Sylvio Drouin is the Executive Vice President of Unity Labs, which for the past year has been doing advanced research into VR authoring tools both for developers and consumers as well as graphic research. I caught up with Sylvio at Unity’s VR/AR Vision Summit where we talked about their some of their research projects including: VR authoring tools within VR, Project Carte Blanche to bring authoring tools to consumers, integrating motion capture and facial capture technology into Unity, and the future of smart assets that use AI and machine learning.
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A big theme that Unity Labs is working on is to make the assets smarter to eventually have more intent-based development that’s controlled with voice input. The smarter that the assets become, then the more streamlined and user-friendly the VR authoring tools can be. So the 3D assets are going to have more metadata integrated as well as eventually have more sophisticated integration of AI, deep learning and machine learning that enables intent-based content creation with a very simple and minimal UI.
Unity announced at the Vision Summit that they have 5 million registered developers, and they’re hoping to expand their content creation tools into the wider consumer market in 2017 with their Carte Blanche project. They’re planning on leveraging the Unity Asset store to allow an even larger demographic of VR users to create content without having to write any code.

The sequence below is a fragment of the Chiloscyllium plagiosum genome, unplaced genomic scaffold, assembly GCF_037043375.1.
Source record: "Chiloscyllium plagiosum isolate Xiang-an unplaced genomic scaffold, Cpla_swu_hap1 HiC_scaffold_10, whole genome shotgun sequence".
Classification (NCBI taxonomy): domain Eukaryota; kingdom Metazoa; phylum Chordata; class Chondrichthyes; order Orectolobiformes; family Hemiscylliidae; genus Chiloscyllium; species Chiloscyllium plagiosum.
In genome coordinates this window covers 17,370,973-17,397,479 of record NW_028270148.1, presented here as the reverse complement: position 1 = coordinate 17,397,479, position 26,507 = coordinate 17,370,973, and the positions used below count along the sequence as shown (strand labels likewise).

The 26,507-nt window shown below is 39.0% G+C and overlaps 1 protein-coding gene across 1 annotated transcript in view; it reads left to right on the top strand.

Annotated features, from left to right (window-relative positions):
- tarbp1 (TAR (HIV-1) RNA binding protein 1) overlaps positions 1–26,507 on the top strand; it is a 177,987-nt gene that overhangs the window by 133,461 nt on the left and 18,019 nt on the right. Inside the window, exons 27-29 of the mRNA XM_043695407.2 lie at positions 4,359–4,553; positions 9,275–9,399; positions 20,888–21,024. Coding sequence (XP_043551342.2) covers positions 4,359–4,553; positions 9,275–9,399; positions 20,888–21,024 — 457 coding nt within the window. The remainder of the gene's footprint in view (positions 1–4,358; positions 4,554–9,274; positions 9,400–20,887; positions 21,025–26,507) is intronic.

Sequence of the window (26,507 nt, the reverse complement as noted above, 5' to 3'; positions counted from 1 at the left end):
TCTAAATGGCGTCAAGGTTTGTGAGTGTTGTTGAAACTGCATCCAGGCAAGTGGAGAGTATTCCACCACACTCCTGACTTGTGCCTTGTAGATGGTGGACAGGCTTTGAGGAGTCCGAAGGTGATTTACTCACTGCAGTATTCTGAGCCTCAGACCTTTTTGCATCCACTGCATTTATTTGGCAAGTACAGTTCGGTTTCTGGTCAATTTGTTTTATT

Sylvio also talked about some of the new storytelling tools that they’re integrating that will allow people to create timeline sequences that are similar to film editing software. Enabling people to tell their stories with VR technology is something that has been motivating Sylvio for a long time, and so you can expect to see a lot more tools for capturing human performances in VR using webcams, Kinects, VR input devices, and other hardware input solutions yet to be announced.
It’s still an open question as to whether the metaverse will develop starting with a closed, walled garden with by apps or be more open and interconnected like the Internet. Sylvio’s suspicion is that it’ll likely eventually be an open and interconnected world that is more similar to the Internet than the fragmented game console market, but that either way Unity will have a key role to play. Based on the fact that around 90% of the consumer VR experiences that have been released so far use Unity, then they’re in a really great position to continue to expand their reach from the existing developers into the wider consumer market starting sometime in 2017.
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